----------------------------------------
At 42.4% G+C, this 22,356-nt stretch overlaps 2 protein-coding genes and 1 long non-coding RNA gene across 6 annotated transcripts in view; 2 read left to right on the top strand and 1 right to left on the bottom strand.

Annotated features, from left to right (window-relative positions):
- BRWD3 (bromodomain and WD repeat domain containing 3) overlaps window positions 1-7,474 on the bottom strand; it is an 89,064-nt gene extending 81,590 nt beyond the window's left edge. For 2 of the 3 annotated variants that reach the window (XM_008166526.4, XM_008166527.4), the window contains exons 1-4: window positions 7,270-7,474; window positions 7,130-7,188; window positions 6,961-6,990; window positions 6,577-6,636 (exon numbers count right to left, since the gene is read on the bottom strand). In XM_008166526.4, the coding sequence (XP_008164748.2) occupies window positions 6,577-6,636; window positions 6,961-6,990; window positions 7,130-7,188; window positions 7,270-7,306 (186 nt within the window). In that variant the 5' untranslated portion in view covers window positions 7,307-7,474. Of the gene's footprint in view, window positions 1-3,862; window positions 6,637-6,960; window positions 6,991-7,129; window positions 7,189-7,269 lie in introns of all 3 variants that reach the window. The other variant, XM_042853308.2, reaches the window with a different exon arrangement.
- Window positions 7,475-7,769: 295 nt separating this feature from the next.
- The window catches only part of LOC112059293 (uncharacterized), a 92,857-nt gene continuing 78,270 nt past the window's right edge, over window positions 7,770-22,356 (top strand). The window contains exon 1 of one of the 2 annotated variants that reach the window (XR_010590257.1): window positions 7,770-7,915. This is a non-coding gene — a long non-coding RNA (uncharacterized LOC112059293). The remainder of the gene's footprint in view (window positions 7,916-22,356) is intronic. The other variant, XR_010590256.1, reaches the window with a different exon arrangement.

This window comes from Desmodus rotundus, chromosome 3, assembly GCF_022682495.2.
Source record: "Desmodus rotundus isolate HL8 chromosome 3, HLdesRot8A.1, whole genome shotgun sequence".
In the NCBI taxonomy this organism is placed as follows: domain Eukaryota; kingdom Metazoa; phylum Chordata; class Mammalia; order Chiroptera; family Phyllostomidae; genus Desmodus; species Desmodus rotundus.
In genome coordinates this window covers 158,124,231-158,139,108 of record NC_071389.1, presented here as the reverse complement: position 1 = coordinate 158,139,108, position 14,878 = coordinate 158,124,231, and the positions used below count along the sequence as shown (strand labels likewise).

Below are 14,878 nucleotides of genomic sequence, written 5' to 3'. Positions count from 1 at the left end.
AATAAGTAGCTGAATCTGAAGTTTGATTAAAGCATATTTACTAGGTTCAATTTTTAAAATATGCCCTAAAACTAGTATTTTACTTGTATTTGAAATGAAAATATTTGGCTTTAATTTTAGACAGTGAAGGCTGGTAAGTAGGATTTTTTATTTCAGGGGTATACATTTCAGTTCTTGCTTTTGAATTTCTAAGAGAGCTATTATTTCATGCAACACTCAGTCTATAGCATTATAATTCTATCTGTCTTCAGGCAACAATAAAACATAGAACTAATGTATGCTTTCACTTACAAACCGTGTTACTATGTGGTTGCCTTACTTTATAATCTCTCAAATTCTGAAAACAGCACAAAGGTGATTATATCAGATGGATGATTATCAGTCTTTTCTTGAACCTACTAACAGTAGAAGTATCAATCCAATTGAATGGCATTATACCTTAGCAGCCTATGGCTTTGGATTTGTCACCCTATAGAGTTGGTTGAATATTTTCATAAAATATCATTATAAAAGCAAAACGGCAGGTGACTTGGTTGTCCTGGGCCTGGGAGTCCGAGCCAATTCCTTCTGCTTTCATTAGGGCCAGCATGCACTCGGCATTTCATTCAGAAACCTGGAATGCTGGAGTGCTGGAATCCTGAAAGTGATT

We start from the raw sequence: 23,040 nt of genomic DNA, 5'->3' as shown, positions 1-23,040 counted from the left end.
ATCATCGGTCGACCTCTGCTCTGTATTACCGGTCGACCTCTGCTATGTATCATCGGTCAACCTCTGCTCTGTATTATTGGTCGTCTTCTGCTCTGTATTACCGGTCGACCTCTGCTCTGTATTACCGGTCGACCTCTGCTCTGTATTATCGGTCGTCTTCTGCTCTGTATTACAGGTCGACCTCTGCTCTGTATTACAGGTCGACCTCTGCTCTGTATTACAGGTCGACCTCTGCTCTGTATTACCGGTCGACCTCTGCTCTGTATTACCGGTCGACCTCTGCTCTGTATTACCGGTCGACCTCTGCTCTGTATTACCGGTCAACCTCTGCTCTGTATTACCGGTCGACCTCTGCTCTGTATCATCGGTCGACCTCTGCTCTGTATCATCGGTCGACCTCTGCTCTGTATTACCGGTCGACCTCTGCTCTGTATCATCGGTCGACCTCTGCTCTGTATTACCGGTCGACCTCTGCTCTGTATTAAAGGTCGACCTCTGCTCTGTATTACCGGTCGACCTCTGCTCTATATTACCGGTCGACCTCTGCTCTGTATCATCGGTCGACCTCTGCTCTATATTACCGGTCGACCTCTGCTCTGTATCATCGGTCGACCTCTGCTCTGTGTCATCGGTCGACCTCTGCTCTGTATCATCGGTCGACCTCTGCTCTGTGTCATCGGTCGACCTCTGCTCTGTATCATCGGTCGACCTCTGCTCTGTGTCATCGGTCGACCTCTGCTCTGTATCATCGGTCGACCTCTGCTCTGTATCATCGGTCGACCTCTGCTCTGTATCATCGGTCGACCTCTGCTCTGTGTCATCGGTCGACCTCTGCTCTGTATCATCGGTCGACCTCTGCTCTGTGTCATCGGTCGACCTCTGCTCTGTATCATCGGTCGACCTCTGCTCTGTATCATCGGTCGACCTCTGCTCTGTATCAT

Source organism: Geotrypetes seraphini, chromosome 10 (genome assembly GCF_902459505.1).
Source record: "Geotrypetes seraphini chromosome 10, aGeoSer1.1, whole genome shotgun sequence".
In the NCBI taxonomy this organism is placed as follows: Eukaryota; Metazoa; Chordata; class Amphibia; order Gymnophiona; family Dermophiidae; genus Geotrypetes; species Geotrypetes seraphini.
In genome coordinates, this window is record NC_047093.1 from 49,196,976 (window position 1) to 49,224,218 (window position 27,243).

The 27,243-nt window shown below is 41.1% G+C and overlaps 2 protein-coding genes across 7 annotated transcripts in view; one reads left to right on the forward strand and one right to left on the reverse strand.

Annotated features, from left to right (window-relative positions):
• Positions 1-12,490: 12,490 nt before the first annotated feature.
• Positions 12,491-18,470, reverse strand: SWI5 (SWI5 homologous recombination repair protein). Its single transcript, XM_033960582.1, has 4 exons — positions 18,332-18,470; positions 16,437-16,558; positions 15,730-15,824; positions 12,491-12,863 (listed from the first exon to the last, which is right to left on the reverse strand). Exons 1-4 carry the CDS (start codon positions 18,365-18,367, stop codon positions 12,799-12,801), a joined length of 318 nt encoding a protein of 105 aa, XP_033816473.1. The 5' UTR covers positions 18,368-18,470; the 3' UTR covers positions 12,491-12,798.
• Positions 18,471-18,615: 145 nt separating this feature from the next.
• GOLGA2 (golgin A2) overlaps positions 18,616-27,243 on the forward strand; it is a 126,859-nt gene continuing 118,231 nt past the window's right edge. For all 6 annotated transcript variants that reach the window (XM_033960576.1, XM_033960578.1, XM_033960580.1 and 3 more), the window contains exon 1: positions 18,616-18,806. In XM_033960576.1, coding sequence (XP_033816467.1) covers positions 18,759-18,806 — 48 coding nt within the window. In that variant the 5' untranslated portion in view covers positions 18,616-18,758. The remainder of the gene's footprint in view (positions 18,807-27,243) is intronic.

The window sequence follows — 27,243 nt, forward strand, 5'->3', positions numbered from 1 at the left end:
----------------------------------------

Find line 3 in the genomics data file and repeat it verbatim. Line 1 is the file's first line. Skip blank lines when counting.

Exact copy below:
- BRWD3 (bromodomain and WD repeat domain containing 3) overlaps window positions 1-7,474 on the bottom strand; it is an 89,064-nt gene extending 81,590 nt beyond the window's left edge. For 2 of the 3 annotated variants that reach the window (XM_008166526.4, XM_008166527.4), the window contains exons 1-4: window positions 7,270-7,474; window positions 7,130-7,188; window positions 6,961-6,990; window positions 6,577-6,636 (exon numbers count right to left, since the gene is read on the bottom strand). In XM_008166526.4, the coding sequence (XP_008164748.2) occupies window positions 6,577-6,636; window positions 6,961-6,990; window positions 7,130-7,188; window positions 7,270-7,306 (186 nt within the window). In that variant the 5' untranslated portion in view covers window positions 7,307-7,474. Of the gene's footprint in view, window positions 1-3,862; window positions 6,637-6,960; window positions 6,991-7,129; window positions 7,189-7,269 lie in introns of all 3 variants that reach the window. The other variant, XM_042853308.2, reaches the window with a different exon arrangement.